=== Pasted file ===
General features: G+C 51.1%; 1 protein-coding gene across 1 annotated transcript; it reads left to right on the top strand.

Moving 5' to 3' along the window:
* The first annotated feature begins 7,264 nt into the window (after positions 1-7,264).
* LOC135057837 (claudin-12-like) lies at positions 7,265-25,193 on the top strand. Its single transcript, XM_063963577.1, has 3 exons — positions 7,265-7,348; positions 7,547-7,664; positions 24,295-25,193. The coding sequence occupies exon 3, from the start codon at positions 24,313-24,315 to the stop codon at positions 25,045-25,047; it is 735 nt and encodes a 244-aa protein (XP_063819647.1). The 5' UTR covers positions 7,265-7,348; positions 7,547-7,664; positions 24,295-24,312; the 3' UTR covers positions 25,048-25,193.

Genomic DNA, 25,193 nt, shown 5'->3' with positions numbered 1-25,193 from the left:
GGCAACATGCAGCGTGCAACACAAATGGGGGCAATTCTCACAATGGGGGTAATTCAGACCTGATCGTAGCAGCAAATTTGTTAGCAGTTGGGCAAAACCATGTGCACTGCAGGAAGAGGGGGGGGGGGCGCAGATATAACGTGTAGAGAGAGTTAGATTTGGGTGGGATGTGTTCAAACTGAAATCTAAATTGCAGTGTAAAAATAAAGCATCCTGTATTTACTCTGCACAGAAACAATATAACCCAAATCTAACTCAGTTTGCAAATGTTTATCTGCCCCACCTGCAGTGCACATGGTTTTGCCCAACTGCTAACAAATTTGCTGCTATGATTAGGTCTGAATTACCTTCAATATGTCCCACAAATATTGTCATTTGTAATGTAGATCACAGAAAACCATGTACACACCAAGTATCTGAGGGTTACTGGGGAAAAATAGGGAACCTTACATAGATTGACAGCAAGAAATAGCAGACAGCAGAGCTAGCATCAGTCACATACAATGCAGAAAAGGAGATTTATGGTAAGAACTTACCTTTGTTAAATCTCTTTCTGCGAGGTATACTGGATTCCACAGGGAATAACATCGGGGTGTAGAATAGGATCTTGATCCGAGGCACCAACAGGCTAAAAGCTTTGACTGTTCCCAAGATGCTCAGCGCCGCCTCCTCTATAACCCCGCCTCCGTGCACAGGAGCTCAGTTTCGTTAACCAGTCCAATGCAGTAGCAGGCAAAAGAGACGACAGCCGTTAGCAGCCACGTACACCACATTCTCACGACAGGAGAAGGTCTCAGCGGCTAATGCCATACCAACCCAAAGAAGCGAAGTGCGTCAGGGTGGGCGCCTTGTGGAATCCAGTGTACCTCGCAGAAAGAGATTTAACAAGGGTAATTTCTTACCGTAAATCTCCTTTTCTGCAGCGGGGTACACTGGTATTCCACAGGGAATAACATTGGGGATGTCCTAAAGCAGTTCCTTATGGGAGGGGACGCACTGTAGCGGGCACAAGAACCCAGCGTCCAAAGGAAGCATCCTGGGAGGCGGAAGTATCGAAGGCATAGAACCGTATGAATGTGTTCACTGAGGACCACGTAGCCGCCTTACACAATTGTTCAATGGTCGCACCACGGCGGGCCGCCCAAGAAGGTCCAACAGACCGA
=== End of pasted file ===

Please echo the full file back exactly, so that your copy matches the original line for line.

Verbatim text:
General features: G+C 51.1%; 1 protein-coding gene across 1 annotated transcript; it reads left to right on the top strand.

Moving 5' to 3' along the window:
* The first annotated feature begins 7,264 nt into the window (after positions 1-7,264).
* LOC135057837 (claudin-12-like) lies at positions 7,265-25,193 on the top strand. Its single transcript, XM_063963577.1, has 3 exons — positions 7,265-7,348; positions 7,547-7,664; positions 24,295-25,193. The coding sequence occupies exon 3, from the start codon at positions 24,313-24,315 to the stop codon at positions 25,045-25,047; it is 735 nt and encodes a 244-aa protein (XP_063819647.1). The 5' UTR covers positions 7,265-7,348; positions 7,547-7,664; positions 24,295-24,312; the 3' UTR covers positions 25,048-25,193.

Genomic DNA, 25,193 nt, shown 5'->3' with positions numbered 1-25,193 from the left:
GGCAACATGCAGCGTGCAACACAAATGGGGGCAATTCTCACAATGGGGGTAATTCAGACCTGATCGTAGCAGCAAATTTGTTAGCAGTTGGGCAAAACCATGTGCACTGCAGGAAGAGGGGGGGGGGGCGCAGATATAACGTGTAGAGAGAGTTAGATTTGGGTGGGATGTGTTCAAACTGAAATCTAAATTGCAGTGTAAAAATAAAGCATCCTGTATTTACTCTGCACAGAAACAATATAACCCAAATCTAACTCAGTTTGCAAATGTTTATCTGCCCCACCTGCAGTGCACATGGTTTTGCCCAACTGCTAACAAATTTGCTGCTATGATTAGGTCTGAATTACCTTCAATATGTCCCACAAATATTGTCATTTGTAATGTAGATCACAGAAAACCATGTACACACCAAGTATCTGAGGGTTACTGGGGAAAAATAGGGAACCTTACATAGATTGACAGCAAGAAATAGCAGACAGCAGAGCTAGCATCAGTCACATACAATGCAGAAAAGGAGATTTATGGTAAGAACTTACCTTTGTTAAATCTCTTTCTGCGAGGTATACTGGATTCCACAGGGAATAACATCGGGGTGTAGAATAGGATCTTGATCCGAGGCACCAACAGGCTAAAAGCTTTGACTGTTCCCAAGATGCTCAGCGCCGCCTCCTCTATAACCCCGCCTCCGTGCACAGGAGCTCAGTTTCGTTAACCAGTCCAATGCAGTAGCAGGCAAAAGAGACGACAGCCGTTAGCAGCCACGTACACCACATTCTCACGACAGGAGAAGGTCTCAGCGGCTAATGCCATACCAACCCAAAGAAGCGAAGTGCGTCAGGGTGGGCGCCTTGTGGAATCCAGTGTACCTCGCAGAAAGAGATTTAACAAGGGTAATTTCTTACCGTAAATCTCCTTTTCTGCAGCGGGGTACACTGGTATTCCACAGGGAATAACATTGGGGATGTCCTAAAGCAGTTCCTTATGGGAGGGGACGCACTGTAGCGGGCACAAGAACCCAGCGTCCAAAGGAAGCATCCTGGGAGGCGGAAGTATCGAAGGCATAGAACCGTATGAATGTGTTCACTGAGGACCACGTAGCCGCCTTACACAATTGTTCAATGGTCGCACCACGGCGGGCCGCCCAAGAAGGTCCAACAGACCGA